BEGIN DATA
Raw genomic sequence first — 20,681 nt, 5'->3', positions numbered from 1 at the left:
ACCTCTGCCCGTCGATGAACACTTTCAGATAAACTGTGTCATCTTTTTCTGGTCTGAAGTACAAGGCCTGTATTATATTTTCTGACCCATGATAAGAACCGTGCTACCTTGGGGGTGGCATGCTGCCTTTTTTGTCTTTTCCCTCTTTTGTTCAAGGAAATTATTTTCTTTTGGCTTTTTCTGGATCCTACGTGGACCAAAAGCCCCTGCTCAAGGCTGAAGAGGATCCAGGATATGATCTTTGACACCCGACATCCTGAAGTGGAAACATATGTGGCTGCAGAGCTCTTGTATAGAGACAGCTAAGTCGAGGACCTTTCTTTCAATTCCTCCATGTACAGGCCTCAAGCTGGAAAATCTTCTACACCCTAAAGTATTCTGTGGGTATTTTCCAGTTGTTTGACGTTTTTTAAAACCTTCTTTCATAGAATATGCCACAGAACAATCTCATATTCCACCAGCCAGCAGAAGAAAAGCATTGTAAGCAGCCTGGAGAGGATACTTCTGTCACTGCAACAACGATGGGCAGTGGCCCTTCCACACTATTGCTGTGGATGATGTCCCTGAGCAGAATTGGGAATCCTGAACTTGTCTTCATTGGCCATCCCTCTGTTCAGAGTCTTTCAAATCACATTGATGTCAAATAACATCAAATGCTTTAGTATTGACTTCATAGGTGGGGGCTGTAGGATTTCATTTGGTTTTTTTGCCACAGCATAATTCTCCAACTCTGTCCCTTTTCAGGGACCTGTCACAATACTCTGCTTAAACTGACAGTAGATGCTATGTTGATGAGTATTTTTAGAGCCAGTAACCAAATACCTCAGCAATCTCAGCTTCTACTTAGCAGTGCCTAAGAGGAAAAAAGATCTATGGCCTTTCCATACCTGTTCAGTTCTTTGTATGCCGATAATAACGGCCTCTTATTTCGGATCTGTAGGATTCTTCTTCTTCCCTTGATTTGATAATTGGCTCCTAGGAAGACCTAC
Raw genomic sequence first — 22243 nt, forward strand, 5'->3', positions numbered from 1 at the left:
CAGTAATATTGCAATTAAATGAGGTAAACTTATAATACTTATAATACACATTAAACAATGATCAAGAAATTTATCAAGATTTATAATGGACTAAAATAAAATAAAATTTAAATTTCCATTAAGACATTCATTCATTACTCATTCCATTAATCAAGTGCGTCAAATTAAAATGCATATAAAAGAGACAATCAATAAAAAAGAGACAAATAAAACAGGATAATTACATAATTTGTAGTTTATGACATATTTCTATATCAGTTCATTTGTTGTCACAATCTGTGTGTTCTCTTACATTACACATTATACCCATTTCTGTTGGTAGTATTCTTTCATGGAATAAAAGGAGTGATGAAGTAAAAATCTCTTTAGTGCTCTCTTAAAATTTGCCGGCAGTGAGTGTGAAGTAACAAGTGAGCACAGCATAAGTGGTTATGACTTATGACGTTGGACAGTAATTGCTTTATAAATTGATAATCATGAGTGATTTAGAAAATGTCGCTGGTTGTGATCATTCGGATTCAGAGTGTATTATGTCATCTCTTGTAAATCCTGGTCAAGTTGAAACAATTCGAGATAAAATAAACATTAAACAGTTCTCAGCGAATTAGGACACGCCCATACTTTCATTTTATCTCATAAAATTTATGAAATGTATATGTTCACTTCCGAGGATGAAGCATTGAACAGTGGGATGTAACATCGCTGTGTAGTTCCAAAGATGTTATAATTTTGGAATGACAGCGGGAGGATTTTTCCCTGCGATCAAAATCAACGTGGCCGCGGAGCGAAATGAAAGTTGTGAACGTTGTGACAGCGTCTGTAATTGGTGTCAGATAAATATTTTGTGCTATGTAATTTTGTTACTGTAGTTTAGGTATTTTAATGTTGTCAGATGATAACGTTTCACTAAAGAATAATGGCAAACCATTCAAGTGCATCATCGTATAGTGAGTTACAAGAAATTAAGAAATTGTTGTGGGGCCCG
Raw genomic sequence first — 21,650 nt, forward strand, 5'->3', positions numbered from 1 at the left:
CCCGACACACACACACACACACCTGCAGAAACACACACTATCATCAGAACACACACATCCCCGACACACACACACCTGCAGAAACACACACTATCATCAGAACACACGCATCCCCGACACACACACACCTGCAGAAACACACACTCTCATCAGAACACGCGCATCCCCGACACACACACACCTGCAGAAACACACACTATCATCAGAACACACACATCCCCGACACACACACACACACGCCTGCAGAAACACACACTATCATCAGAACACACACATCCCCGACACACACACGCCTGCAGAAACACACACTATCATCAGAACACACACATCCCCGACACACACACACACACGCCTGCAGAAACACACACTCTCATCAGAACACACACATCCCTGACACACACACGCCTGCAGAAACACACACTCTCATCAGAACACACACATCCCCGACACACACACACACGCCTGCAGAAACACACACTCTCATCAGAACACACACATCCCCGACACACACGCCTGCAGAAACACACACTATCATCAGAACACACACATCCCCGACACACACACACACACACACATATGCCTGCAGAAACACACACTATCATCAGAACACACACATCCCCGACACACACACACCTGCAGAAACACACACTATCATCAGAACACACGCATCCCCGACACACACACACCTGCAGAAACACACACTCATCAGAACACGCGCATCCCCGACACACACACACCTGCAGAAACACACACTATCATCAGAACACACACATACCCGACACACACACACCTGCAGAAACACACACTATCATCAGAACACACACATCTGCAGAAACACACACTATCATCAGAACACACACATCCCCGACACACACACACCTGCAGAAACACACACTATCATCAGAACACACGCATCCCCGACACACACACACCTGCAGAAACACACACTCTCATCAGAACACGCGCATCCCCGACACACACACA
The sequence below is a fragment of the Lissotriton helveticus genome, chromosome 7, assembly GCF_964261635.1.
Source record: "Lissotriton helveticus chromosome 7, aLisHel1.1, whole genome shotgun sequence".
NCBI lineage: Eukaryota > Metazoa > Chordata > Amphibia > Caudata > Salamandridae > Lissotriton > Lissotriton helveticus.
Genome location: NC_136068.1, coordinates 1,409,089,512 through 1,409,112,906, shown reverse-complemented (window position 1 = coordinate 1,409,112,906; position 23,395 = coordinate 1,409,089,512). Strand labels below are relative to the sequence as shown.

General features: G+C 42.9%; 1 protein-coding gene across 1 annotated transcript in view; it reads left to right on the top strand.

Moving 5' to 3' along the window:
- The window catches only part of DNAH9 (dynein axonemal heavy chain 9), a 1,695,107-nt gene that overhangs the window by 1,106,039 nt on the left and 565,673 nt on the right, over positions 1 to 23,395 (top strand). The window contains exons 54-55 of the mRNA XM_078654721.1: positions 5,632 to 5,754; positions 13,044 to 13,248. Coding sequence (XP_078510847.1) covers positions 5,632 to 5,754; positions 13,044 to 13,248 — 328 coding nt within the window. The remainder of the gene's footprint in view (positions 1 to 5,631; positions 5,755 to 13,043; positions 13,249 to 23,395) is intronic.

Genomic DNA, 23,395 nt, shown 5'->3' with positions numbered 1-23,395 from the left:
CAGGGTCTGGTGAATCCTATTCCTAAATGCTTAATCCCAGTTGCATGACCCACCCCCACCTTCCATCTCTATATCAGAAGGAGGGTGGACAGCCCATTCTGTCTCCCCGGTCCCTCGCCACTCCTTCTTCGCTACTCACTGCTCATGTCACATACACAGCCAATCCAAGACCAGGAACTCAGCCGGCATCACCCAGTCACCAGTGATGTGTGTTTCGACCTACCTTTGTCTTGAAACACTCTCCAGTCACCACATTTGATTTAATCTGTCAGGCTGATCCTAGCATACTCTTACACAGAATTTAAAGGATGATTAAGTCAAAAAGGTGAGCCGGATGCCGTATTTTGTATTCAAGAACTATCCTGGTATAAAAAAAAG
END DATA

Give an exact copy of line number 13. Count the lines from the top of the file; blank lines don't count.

- The window catches only part of DNAH9 (dynein axonemal heavy chain 9), a 1,695,107-nt gene that overhangs the window by 1,106,039 nt on the left and 565,673 nt on the right, over positions 1 to 23,395 (top strand). The window contains exons 54-55 of the mRNA XM_078654721.1: positions 5,632 to 5,754; positions 13,044 to 13,248. Coding sequence (XP_078510847.1) covers positions 5,632 to 5,754; positions 13,044 to 13,248 — 328 coding nt within the window. The remainder of the gene's footprint in view (positions 1 to 5,631; positions 5,755 to 13,043; positions 13,249 to 23,395) is intronic.